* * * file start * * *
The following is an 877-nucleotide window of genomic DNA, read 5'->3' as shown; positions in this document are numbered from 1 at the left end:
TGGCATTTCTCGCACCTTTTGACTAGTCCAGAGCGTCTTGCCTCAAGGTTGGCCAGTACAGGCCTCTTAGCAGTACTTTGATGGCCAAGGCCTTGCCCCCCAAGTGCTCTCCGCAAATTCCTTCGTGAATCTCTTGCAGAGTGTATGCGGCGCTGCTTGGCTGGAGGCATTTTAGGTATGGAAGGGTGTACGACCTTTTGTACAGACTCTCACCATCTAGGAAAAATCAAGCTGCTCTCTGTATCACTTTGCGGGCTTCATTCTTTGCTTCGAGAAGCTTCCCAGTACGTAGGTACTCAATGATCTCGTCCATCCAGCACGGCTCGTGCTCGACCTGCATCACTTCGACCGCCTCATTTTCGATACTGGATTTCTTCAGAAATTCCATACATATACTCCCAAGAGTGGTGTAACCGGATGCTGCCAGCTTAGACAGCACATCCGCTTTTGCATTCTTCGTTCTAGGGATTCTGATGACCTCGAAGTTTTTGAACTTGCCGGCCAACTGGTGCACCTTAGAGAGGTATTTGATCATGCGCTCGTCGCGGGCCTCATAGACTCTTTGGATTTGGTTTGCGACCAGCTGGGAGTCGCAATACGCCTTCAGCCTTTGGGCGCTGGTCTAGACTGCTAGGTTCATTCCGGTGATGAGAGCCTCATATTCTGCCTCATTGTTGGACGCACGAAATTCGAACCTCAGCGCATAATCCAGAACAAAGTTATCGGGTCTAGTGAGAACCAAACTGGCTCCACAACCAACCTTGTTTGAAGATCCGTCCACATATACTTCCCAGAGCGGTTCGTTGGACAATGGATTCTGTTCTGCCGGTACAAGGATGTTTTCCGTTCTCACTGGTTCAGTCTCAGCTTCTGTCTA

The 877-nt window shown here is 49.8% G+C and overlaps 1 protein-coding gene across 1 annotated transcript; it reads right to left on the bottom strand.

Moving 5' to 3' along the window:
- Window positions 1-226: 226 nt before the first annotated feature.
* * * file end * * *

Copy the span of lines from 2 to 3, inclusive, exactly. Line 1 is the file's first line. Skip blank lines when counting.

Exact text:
TGGCATTTCTCGCACCTTTTGACTAGTCCAGAGCGTCTTGCCTCAAGGTTGGCCAGTACAGGCCTCTTAGCAGTACTTTGATGGCCAAGGCCTTGCCCCCCAAGTGCTCTCCGCAAATTCCTTCGTGAATCTCTTGCAGAGTGTATGCGGCGCTGCTTGGCTGGAGGCATTTTAGGTATGGAAGGGTGTACGACCTTTTGTACAGACTCTCACCATCTAGGAAAAATCAAGCTGCTCTCTGTATCACTTTGCGGGCTTCATTCTTTGCTTCGAGAAGCTTCCCAGTACGTAGGTACTCAATGATCTCGTCCATCCAGCACGGCTCGTGCTCGACCTGCATCACTTCGACCGCCTCATTTTCGATACTGGATTTCTTCAGAAATTCCATACATATACTCCCAAGAGTGGTGTAACCGGATGCTGCCAGCTTAGACAGCACATCCGCTTTTGCATTCTTCGTTCTAGGGATTCTGATGACCTCGAAGTTTTTGAACTTGCCGGCCAACTGGTGCACCTTAGAGAGGTATTTGATCATGCGCTCGTCGCGGGCCTCATAGACTCTTTGGATTTGGTTTGCGACCAGCTGGGAGTCGCAATACGCCTTCAGCCTTTGGGCGCTGGTCTAGACTGCTAGGTTCATTCCGGTGATGAGAGCCTCATATTCTGCCTCATTGTTGGACGCACGAAATTCGAACCTCAGCGCATAATCCAGAACAAAGTTATCGGGTCTAGTGAGAACCAAACTGGCTCCACAACCAACCTTGTTTGAAGATCCGTCCACATATACTTCCCAGAGCGGTTCGTTGGACAATGGATTCTGTTCTGCCGGTACAAGGATGTTTTCCGTTCTCACTGGTTCAGTCTCAGCTTCTGTCTA

The 877-nt window shown here is 49.8% G+C and overlaps 1 protein-coding gene across 1 annotated transcript; it reads right to left on the bottom strand.